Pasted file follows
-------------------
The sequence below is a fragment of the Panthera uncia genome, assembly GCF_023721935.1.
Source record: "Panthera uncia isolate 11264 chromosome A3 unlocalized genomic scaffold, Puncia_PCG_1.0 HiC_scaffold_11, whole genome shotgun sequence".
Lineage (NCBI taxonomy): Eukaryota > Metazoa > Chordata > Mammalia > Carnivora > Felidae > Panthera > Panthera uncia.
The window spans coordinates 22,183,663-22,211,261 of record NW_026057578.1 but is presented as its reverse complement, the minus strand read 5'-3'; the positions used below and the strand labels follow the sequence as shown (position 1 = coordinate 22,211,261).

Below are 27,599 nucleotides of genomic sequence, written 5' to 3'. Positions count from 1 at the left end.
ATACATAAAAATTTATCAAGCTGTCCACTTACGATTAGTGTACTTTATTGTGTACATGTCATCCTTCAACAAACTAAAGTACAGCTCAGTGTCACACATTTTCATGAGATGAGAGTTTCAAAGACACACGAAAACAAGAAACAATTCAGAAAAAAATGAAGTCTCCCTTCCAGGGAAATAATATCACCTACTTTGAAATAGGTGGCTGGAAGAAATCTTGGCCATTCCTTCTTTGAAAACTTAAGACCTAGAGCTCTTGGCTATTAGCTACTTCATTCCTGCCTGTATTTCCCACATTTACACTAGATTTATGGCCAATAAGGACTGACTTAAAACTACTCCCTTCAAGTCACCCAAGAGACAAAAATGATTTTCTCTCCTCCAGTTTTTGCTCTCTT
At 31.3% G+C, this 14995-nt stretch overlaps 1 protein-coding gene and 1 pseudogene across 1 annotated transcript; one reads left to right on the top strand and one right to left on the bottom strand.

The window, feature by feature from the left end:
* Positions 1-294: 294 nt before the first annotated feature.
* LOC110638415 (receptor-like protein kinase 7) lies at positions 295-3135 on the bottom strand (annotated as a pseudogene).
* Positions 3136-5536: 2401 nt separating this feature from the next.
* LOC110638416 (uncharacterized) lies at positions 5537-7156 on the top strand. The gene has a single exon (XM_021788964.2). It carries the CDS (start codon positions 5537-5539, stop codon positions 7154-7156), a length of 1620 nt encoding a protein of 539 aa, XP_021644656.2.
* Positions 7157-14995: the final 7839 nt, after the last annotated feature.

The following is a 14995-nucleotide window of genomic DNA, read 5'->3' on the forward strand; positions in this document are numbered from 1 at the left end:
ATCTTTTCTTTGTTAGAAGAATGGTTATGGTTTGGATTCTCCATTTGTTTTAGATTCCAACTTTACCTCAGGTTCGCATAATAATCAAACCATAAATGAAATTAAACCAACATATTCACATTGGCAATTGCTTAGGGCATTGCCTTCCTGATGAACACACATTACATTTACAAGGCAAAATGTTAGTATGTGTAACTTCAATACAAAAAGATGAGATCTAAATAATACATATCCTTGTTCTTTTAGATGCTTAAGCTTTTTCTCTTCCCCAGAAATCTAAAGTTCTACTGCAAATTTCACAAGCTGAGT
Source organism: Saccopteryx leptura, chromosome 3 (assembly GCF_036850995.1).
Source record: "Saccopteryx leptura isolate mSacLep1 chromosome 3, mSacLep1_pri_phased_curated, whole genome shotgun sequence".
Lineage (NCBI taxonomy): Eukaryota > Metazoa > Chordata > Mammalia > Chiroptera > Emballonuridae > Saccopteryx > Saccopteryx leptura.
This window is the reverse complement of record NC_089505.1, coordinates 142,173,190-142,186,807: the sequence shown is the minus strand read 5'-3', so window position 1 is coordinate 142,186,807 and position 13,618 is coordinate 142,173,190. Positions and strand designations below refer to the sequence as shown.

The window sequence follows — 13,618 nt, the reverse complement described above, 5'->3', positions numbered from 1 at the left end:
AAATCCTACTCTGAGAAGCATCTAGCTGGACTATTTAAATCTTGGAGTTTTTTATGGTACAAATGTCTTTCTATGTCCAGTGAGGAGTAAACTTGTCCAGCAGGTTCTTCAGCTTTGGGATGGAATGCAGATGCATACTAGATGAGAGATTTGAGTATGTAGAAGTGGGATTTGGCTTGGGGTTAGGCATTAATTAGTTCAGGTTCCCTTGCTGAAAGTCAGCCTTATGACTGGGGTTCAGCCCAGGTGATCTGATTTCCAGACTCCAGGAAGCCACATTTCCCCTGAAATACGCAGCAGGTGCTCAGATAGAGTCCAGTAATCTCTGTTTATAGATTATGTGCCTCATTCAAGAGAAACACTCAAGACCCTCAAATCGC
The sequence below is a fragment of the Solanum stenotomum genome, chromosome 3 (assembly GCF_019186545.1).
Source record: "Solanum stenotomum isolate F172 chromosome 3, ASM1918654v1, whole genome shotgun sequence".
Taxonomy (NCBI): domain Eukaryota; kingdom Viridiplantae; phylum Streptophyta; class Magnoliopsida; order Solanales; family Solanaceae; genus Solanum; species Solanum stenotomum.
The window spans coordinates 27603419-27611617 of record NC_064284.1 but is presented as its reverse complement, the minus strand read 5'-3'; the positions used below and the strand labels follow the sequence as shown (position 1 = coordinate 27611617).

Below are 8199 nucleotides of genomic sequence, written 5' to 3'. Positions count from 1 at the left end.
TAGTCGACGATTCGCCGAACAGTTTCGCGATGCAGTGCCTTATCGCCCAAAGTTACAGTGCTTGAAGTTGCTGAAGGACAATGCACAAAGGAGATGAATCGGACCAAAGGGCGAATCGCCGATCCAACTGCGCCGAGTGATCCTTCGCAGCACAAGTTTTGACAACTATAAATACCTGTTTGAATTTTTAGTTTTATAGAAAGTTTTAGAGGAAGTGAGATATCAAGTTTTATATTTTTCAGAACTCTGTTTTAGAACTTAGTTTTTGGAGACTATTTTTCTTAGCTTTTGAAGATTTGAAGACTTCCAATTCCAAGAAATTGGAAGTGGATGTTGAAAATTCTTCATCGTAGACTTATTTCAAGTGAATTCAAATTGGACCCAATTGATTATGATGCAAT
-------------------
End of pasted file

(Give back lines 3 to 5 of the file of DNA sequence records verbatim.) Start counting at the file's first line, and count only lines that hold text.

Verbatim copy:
Lineage (NCBI taxonomy): Eukaryota > Metazoa > Chordata > Mammalia > Carnivora > Felidae > Panthera > Panthera uncia.
The window spans coordinates 22,183,663-22,211,261 of record NW_026057578.1 but is presented as its reverse complement, the minus strand read 5'-3'; the positions used below and the strand labels follow the sequence as shown (position 1 = coordinate 22,211,261).

Below are 27,599 nucleotides of genomic sequence, written 5' to 3'. Positions count from 1 at the left end.